“I don’t anything about a railway, but my grandfather’s brother used to work at a sugar factory that had large machines.”
“Do you know the name of factory and if it still remains?”
“No, I don’t think anyone here around will know either. My grandfather died on the day MGR died, so you can’t ask him either.”
Not sure what to make of the last bit of that anecdote, I troop eastwards towards the sea and a much needed breeze. My feeble attempts at getting to know more about this railway are faltering. The walk towards the beach through the almost empty streets, past the large temple and adjacent mosque is pleasant. My thoughts racing back in time to Tranquebar and the utter joy of finding a broken piece of green glass from the semaphore signal that marked the end of line of yet another beautiful, but ultimately doomed light railway. The lure of a possible treasure. The lure of a “X marks the spot”. Where is that elusive “X” here in Kulasekarapatnam?
Refreshed somewhat, I return to the bus stand, which now seems to have woken up. Word must have gotten around that a stranger had come looking for a non-existent railway, so by the time I order a shot glass of sickly, sweet tea, a motley group has begun to gather around me.
“Are you really looking for a railway? Or you slightly mad?”
“Why would you come all the way from Bangalore to write a book? Your wife kicked you out?”
“Are you some agent for the power plant nearby trying to learn secrets?”
Most towns in Tamil Nadu are full of nice, but impatient people. They will stop to answer your questions if they feel they have the time to so, but rarely are people rude. But there are a few genuinely nasty exceptions. And this seems to be one. I am tired, sticky and in absolutely no mood to entertain any questions. I quickly pay up and walk towards a bus that says “Kanniyakumari”.
“Goes to Tisiyanvilai, no?”, I curtly ask the conductor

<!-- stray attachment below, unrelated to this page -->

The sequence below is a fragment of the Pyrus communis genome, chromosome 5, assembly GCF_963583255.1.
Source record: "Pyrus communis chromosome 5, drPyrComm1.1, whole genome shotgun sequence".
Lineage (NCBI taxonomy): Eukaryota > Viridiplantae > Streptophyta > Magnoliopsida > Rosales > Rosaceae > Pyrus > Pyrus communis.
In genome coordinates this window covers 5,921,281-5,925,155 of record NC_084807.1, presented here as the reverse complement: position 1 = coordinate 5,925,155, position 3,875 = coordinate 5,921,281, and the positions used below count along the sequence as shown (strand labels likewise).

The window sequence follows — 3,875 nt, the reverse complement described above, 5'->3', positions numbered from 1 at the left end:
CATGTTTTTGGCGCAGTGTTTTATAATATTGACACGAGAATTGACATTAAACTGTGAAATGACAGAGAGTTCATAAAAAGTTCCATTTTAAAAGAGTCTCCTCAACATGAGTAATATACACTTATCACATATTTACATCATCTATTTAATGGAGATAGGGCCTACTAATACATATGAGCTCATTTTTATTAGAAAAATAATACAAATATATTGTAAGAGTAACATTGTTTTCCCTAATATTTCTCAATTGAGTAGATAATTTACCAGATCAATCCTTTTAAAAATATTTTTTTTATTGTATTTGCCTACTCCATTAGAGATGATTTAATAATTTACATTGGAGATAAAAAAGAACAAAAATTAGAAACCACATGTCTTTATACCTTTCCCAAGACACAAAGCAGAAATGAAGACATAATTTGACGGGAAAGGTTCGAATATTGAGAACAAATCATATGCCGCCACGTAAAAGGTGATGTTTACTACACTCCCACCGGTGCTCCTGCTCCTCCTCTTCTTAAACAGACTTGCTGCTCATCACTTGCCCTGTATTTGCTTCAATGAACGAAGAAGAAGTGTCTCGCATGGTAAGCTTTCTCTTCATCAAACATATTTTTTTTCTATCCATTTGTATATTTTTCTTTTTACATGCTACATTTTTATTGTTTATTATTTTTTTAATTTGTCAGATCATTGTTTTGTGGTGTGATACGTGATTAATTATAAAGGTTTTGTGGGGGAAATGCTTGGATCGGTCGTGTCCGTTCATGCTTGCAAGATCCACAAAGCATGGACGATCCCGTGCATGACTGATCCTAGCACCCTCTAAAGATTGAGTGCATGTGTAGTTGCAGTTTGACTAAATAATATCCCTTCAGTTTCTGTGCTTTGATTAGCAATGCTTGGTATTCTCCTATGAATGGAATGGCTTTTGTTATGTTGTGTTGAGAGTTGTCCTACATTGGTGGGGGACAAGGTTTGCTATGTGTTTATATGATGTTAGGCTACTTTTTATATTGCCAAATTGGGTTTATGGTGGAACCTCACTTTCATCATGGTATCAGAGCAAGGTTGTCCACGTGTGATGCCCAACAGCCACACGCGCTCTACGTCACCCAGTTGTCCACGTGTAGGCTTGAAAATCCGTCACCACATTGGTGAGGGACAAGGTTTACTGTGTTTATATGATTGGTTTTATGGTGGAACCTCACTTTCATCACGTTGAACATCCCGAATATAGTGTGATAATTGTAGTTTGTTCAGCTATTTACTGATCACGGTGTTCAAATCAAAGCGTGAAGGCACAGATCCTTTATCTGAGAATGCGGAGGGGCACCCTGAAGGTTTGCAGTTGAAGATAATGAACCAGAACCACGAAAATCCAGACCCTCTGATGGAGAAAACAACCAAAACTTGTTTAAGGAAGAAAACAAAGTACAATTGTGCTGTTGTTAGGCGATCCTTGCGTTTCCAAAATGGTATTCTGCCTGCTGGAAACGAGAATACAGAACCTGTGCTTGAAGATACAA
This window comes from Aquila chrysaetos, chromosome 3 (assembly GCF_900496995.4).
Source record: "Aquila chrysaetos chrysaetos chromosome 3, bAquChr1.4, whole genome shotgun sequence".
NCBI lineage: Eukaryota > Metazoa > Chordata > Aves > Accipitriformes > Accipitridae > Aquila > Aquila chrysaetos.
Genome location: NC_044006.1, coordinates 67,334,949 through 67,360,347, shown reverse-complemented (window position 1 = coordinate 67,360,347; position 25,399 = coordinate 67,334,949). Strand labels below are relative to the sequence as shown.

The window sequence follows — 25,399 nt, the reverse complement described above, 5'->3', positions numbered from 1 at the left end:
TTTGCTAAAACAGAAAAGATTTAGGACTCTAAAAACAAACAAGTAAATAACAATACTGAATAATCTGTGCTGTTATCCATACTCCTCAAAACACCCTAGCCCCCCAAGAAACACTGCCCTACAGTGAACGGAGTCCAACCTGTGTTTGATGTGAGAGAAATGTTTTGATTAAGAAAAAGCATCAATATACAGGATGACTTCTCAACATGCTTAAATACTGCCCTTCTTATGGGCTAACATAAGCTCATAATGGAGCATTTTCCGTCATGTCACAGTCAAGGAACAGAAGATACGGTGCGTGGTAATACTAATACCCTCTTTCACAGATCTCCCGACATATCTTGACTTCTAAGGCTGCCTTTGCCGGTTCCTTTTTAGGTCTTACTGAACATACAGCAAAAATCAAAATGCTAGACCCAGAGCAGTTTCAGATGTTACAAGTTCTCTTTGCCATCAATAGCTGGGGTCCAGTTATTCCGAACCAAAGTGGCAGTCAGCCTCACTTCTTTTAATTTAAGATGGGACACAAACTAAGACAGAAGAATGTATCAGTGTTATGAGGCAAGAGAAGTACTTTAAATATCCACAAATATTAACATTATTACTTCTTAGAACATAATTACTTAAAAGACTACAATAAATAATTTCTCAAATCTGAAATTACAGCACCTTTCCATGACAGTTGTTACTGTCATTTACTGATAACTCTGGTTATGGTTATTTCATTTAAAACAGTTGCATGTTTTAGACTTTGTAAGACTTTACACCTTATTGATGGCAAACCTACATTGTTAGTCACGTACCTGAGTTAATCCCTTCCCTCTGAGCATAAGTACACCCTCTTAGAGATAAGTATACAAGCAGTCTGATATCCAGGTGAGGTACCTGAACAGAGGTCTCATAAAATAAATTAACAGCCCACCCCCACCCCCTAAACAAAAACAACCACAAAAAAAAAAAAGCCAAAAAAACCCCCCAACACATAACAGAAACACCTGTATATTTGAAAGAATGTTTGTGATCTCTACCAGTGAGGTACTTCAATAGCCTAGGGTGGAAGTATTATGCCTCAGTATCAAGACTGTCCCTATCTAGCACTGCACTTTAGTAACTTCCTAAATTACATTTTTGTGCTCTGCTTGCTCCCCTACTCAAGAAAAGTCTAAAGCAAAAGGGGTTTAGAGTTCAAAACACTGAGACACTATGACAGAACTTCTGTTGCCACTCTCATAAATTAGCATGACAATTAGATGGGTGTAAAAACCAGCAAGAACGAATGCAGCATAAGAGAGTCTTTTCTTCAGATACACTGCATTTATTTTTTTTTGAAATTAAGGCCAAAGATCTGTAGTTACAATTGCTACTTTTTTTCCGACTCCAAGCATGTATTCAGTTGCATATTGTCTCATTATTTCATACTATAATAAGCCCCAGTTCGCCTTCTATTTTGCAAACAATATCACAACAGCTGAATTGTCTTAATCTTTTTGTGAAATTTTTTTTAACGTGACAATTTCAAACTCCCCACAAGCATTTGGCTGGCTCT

“Yeah. Express fare but.”
“Any fare is OK. I want to get out of here.”
I’ve barely spent an hour in this town, but already hate it. I might come back to figure out why I have visceral reactions to certain places, but for now I’ve had enough. The bus proceeds south towards a place everyone just calls “Junction”. This might very well be the place where yet another branch of the railway took off towards the fishing village of Manapadu. Much to my surprise, the bus swings east and towards the previously mentioned place. Could it be that the road on which I am travelling was once the rail bed? Manapadu lies on a small spit of land that juts out of the coast. It is most famous for its church where St. Francis Xavier held his ministries in the middle of the 16th century. Fully committed now to trace the source of the railway, I resist the temptation to get down and explore the church.
We carry on past a patchwork of fields fenced by tall palms. The road for a few kilometres is sandwiched by the sea on the east and the river Karumeni on the west. The river soon becomes a dry bed and veers off north. The sea offers some respite from the intense heat as the buses wheezes on ahead past small, dusty villages. Unlike in the past when almost all buses in Tamil Nadu would be blasting some form on entertainment on tiny TV’s fixed on the bulkhead near the driver, the only noise now is of the Hino-Leyland engine and an old woman who is berating her daughter-in-law.
Tisiyanvilai is reached after half an hour of lurching through country roads on either side of which lie medium sized palm and coconut tree farms. What seems to be small town on the map soon reveals itself to be not so. We twist through impossibly narrow streets for a good 2km before coming to a halt at the bus stand, which much to my liking is busy. Neat bays, occupied mostly, at the end of a ring platform in which I see at least half a dozen tea shops.
Tea shops are the focal points in such towns and their owners and patrons offer the most help and guidance. Provided one buys a cup or two of the brew, of course. In the past I’ve found connecting bus routes, confirmed 2nd class tickets on trains and on dry days, a bottle or two of rum at these places. I find one opposite the bus stand (A.S Mani Tea Stall) that is reasonably large and has a few people milling about. After my disastrous experience in Kulasekarapatnam, I decide to amble around for a bit before asking questions. I order a couple of coconut biscuits and a coffee. The owner, unsurprisingly named, A S Mani, is at the counter and starts the elaborate procedure to get a cup ready. A generous pour of the decoction into the tumbler first, followed by some sugar to which already sweet, boiling milk is added. A brass mug is picked up and the contents of the tumbler transferred. Next, the mug is raised as high as his hand can go and gentled tilted. The resultant waterfall of milk and decoction is miraculously guided into the narrow tumbler. All while the gap between the mug and tumbler reduces. When all of the coffee is in the tumbler, a quick snap of the wrist transfers it back to the mug. The pace picks up after the first repetition so after the third time, it all forms a very hypnotic, sashaying act.